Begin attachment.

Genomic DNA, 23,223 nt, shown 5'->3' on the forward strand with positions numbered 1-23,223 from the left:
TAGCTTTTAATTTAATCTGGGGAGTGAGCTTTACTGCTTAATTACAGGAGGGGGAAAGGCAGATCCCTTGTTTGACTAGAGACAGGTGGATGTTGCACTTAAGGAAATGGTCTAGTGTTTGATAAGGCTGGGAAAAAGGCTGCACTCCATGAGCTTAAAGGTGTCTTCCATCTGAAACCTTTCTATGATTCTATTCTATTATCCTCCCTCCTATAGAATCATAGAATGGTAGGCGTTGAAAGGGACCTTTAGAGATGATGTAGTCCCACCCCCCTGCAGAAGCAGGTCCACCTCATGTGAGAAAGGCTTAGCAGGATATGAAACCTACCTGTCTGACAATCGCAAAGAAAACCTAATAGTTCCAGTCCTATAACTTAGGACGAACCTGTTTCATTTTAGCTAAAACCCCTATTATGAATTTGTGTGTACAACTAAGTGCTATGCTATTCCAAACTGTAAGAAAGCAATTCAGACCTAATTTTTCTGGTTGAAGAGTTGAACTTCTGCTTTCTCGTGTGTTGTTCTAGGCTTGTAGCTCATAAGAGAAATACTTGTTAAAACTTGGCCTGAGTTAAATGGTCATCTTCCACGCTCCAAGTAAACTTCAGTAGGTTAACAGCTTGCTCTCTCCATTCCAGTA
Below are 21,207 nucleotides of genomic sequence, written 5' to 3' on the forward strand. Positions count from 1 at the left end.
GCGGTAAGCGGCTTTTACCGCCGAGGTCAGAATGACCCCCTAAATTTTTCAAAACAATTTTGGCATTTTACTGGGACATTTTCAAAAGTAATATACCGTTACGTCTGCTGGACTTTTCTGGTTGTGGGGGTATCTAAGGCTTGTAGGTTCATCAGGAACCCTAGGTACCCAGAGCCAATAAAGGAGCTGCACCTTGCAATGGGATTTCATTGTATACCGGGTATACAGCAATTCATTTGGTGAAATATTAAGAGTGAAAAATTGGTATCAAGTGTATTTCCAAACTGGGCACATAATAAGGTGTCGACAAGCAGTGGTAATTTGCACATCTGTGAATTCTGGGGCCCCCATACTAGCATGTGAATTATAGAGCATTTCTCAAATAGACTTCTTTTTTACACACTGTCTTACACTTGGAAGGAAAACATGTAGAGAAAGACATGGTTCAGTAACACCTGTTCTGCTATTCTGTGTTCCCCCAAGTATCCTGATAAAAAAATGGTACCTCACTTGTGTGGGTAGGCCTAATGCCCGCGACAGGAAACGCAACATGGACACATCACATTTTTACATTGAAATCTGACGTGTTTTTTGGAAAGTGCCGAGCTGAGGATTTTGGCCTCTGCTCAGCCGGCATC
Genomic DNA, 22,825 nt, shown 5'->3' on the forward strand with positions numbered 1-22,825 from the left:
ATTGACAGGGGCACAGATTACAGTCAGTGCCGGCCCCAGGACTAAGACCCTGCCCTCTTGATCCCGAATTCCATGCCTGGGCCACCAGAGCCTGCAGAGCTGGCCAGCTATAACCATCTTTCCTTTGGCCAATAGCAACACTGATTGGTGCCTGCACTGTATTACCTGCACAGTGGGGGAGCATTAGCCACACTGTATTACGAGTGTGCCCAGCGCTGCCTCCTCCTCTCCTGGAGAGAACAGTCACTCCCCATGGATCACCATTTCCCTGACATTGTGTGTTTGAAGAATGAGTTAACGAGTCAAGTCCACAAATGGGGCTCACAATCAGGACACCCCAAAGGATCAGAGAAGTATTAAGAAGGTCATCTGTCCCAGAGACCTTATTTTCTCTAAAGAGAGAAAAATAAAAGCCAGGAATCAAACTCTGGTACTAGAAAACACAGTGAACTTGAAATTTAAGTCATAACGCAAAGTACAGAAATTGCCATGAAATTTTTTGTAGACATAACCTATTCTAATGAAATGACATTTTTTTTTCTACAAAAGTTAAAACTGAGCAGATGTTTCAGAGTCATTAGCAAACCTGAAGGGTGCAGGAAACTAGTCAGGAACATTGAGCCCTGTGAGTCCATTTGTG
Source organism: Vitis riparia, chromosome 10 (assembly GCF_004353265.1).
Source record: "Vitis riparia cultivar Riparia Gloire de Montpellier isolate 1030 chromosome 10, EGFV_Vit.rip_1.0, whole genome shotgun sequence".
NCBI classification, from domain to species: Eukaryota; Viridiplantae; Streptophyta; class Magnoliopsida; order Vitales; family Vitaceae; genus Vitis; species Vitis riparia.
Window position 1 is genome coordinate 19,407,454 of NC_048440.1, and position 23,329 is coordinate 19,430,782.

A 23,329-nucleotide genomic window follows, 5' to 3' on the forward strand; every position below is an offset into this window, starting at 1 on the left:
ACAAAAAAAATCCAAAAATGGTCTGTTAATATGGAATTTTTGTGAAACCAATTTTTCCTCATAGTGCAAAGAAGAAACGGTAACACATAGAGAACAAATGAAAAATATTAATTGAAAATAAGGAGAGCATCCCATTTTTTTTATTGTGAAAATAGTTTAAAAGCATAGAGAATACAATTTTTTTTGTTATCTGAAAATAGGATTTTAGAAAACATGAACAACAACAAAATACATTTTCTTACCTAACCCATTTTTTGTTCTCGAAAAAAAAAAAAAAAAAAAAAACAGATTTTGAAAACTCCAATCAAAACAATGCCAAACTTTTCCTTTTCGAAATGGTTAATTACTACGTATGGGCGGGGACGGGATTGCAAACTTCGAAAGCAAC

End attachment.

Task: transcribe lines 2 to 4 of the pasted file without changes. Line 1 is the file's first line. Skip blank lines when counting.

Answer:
TAGCTTTTAATTTAATCTGGGGAGTGAGCTTTACTGCTTAATTACAGGAGGGGGAAAGGCAGATCCCTTGTTTGACTAGAGACAGGTGGATGTTGCACTTAAGGAAATGGTCTAGTGTTTGATAAGGCTGGGAAAAAGGCTGCACTCCATGAGCTTAAAGGTGTCTTCCATCTGAAACCTTTCTATGATTCTATTCTATTATCCTCCCTCCTATAGAATCATAGAATGGTAGGCGTTGAAAGGGACCTTTAGAGATGATGTAGTCCCACCCCCCTGCAGAAGCAGGTCCACCTCATGTGAGAAAGGCTTAGCAGGATATGAAACCTACCTGTCTGACAATCGCAAAGAAAACCTAATAGTTCCAGTCCTATAACTTAGGACGAACCTGTTTCATTTTAGCTAAAACCCCTATTATGAATTTGTGTGTACAACTAAGTGCTATGCTATTCCAAACTGTAAGAAAGCAATTCAGACCTAATTTTTCTGGTTGAAGAGTTGAACTTCTGCTTTCTCGTGTGTTGTTCTAGGCTTGTAGCTCATAAGAGAAATACTTGTTAAAACTTGGCCTGAGTTAAATGGTCATCTTCCACGCTCCAAGTAAACTTCAGTAGGTTAACAGCTTGCTCTCTCCATTCCAGTA
Below are 21,207 nucleotides of genomic sequence, written 5' to 3' on the forward strand. Positions count from 1 at the left end.
GCGGTAAGCGGCTTTTACCGCCGAGGTCAGAATGACCCCCTAAATTTTTCAAAACAATTTTGGCATTTTACTGGGACATTTTCAAAAGTAATATACCGTTACGTCTGCTGGACTTTTCTGGTTGTGGGGGTATCTAAGGCTTGTAGGTTCATCAGGAACCCTAGGTACCCAGAGCCAATAAAGGAGCTGCACCTTGCAATGGGATTTCATTGTATACCGGGTATACAGCAATTCATTTGGTGAAATATTAAGAGTGAAAAATTGGTATCAAGTGTATTTCCAAACTGGGCACATAATAAGGTGTCGACAAGCAGTGGTAATTTGCACATCTGTGAATTCTGGGGCCCCCATACTAGCATGTGAATTATAGAGCATTTCTCAAATAGACTTCTTTTTTACACACTGTCTTACACTTGGAAGGAAAACATGTAGAGAAAGACATGGTTCAGTAACACCTGTTCTGCTATTCTGTGTTCCCCCAAGTATCCTGATAAAAAAATGGTACCTCACTTGTGTGGGTAGGCCTAATGCCCGCGACAGGAAACGCAACATGGACACATCACATTTTTACATTGAAATCTGACGTGTTTTTTGGAAAGTGCCGAGCTGAGGATTTTGGCCTCTGCTCAGCCGGCATC